In 2020, it seemed like every person in the world wanted to quit their lousy day job and pursue their passion. Shontavia Johnson not only did that — leaving corporate law to start her own business — but she now helps others make the same leap through her informative podcast, The Shontavia Show. In each episode, Shontavia guides Black women through the scary process of following their dreams. Some episodes are explainers like Copyright 101 and why you need a tax ID number, while others offer tips on how to find extra time to start your business and, better yet, how to build your brand for your new job while working at your old one. There are also interviews with other successful Black entrepreneurs providing plenty of motivation.
I want to consume everything Roxane Gay creates. I’ve devoured every book, essay, interview, and master class. I don’t even bother waiting for Roxane’s tweets to show up in my timeline — I go straight to her page to sit back and enjoy the show. For those like me who want even more Roxane, check out her fantastic podcast, The Roxane Gay Agenda.
Roxane brings all the humor, intelligence, and insight from her writing to this podcast while interviewing her favorite authors, celebrities, and thinkers. There isn’t a single conversation that doesn’t leave me with a deeper understanding of one of today’s pressing issues. And, for obsessives like me who won’t ever get to be Roxane’s BFF in real life, The Roxane Gay Agenda provides a satisfying glimpse into the host’s personal life. For example, in two episodes with actor and comedian Nicole Byer and filmmaker Numa Perrier, I learned Roxane dabbled as a phone sex operator, started writing in her late thirties, and doesn’t think you should ever underestimate a Haitian woman. I’m ready for The Roxane Gay Agenda TV show. Think about it, Roxane!
Tracy Clayton’s Twitter bio says she’s the Beyoncé of mood disorders, but as far as I’m concerned, she’s the Beyoncé of podcasts. Since ending the beloved Another Round podcast in 2017, Tracy has produced several podcasts, including Back Issue with Josh Gwynn, My 90s Playlist with Akoto Ofori-Atta, Strong Black Legends, and Going Through It. Tracy’s catalog is excellent, but Back Issue from Pineapple Street Studios is her Lemonade. That makes Josh, a producer and first-time co-host, Tracy’s The-Dream.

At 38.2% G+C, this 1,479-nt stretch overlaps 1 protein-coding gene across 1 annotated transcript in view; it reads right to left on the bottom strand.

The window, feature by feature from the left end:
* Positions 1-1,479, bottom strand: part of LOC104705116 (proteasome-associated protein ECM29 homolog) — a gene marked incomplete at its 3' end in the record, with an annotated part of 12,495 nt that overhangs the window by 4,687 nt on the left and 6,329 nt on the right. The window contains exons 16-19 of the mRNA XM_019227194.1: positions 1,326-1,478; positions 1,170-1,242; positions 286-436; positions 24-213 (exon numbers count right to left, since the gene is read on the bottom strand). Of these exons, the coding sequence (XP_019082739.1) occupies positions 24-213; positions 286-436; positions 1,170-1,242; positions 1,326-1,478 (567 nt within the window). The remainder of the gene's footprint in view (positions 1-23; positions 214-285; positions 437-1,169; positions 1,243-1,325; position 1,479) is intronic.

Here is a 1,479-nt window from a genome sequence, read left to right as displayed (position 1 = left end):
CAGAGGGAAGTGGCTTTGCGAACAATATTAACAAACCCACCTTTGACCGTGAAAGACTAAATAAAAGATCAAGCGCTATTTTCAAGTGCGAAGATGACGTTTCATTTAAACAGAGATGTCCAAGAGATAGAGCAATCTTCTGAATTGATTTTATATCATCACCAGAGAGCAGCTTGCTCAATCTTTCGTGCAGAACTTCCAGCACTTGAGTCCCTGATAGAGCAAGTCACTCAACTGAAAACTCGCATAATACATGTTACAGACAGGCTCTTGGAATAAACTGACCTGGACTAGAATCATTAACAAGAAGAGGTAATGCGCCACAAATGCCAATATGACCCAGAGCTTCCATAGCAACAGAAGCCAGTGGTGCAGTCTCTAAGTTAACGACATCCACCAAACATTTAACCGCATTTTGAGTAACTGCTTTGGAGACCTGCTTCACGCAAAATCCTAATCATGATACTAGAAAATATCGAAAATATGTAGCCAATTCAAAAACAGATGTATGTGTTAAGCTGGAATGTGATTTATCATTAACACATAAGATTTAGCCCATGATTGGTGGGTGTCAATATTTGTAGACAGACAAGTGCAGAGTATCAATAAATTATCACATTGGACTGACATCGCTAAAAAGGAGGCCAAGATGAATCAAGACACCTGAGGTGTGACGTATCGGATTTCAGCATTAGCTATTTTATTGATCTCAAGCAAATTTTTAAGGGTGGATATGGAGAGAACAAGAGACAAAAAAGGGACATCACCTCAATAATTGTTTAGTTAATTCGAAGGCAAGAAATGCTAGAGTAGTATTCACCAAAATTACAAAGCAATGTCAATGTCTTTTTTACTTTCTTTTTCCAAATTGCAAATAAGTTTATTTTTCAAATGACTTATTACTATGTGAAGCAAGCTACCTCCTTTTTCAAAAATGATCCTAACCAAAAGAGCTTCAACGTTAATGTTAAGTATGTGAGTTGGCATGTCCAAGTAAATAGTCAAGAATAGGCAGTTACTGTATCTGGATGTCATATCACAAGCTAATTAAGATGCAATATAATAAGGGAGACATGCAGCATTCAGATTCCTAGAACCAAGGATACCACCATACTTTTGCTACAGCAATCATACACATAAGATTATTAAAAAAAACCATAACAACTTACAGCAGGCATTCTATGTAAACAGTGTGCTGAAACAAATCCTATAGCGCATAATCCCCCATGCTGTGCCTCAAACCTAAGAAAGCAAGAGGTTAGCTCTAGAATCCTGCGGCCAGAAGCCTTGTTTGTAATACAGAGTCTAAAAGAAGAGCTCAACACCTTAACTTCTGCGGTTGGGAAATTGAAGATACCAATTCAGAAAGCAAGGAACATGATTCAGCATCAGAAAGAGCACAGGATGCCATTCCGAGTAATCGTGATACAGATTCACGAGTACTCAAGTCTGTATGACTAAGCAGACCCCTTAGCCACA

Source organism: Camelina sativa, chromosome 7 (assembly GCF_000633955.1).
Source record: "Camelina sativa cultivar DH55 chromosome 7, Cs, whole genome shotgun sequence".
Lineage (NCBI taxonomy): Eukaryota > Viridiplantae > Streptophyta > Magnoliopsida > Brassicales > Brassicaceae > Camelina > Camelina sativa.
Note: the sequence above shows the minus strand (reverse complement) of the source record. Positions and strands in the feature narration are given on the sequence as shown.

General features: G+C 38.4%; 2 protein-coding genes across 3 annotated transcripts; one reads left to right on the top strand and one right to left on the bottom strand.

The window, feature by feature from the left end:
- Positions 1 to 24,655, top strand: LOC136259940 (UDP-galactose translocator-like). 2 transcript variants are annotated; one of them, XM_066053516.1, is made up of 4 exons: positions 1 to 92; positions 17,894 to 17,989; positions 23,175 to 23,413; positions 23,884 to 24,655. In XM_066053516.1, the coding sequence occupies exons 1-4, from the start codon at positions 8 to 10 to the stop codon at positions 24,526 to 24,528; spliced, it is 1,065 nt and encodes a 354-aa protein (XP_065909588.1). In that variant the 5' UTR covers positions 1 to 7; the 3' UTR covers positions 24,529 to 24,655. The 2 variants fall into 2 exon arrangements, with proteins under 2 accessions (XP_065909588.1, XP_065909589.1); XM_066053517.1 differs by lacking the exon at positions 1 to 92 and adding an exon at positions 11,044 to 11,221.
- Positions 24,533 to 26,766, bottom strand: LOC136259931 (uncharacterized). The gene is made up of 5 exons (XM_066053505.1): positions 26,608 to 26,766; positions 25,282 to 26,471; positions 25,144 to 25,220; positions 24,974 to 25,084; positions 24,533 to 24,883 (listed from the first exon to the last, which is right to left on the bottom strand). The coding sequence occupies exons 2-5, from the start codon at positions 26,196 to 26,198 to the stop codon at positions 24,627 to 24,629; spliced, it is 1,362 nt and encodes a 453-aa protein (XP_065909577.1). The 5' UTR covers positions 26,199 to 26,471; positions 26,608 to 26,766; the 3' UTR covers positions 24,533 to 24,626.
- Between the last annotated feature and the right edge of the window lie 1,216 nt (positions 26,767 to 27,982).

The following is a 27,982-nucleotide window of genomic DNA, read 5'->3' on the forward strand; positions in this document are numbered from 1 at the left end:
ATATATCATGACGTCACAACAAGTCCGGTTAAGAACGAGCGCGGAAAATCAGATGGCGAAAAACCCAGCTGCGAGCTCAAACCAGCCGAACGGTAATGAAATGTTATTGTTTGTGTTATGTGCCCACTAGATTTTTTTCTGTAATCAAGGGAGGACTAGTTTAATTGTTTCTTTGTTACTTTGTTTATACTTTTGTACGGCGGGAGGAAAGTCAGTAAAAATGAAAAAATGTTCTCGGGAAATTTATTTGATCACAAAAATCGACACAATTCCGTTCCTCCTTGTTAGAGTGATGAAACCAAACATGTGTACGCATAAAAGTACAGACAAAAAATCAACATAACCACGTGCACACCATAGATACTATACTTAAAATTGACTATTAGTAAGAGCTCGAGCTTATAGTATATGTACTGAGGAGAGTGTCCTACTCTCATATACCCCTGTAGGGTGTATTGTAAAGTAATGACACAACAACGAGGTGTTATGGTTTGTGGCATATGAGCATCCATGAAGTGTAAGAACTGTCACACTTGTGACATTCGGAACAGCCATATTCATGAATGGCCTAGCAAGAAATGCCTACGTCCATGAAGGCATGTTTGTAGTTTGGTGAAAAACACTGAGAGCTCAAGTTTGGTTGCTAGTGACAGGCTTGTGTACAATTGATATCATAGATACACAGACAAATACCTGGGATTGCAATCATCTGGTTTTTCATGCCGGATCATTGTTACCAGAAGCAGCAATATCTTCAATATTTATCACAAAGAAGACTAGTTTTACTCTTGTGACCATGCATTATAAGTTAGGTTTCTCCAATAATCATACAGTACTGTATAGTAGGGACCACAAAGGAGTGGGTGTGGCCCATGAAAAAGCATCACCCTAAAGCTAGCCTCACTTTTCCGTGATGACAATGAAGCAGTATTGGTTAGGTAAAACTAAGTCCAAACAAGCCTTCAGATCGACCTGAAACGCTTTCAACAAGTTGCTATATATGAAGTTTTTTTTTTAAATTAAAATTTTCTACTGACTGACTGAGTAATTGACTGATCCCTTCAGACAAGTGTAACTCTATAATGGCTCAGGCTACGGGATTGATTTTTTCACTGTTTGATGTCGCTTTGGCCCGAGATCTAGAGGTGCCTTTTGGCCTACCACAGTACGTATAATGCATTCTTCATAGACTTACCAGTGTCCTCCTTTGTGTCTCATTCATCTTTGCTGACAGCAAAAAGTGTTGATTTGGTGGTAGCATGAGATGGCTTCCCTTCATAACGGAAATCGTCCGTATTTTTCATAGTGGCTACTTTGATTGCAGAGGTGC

The creative duo’s retrospective analysis of pop culture’s most significant moments is a treat from start to finish. From episodes on Living Single, America’s Next Top Model, and In Living Color to ones about girl groups, blue-eyed soul, and Freaknik, Tracy and Josh interrogate how and why these moments changed our lives. Each episode’s structure is loose, featuring games testing which moments have stuck with us, interviews with experts who lived through the times, and a hilarious closing segment, “Learn Something from This,” with lessons from revisiting the past. Josh and Tracy’s deep friendship radiates through each episode, making each breezy conversation feel like your best friends walking with you down memory lane.
It was a sad day in 2020 when Thirst Aid Kit hosts Bim Adewummi and Nichole Perkins hung up their mics. The refreshing podcast from Slate focused on desire and enabled women, usually treated as objects, to do the objectifying. Thirst Aid Kit gifted us four impressive seasons of cultural analysis examining why we desire who we desire. In addition, we were blessed with stunning prose in the form of fan fic drabbles by the hosts. In later seasons as the show gained prominence and a loyal fanbase (Thirstbucks, where y’all at?!), Bim and Nichole interviewed lust royalty like Chris Evans, Jake Johnson, and Blair Underwood.
Alas, all things must end, and Nichole and Bim closed up shop for other podcast gigs. (Nichole hosts This is Good For You, while Bim is a producer on This American Life). Thankfully, they left us with a superb back catalog. My favorite episode is the first, which focused on the appeal of Andre 3000 and other Southern charmers like him. The show started at such a high level that it’s no surprise that when it ended, it was in the stratosphere.
Ofelia Brooks, a Black, first-generation writer and lawyer, has work appearing in Catapult, Cutleaf, and Drunk Monkeys, among other publications. She can be found on Twitter and Instagram @ofeliabrooksesq and at ofeliabrooksesq.com.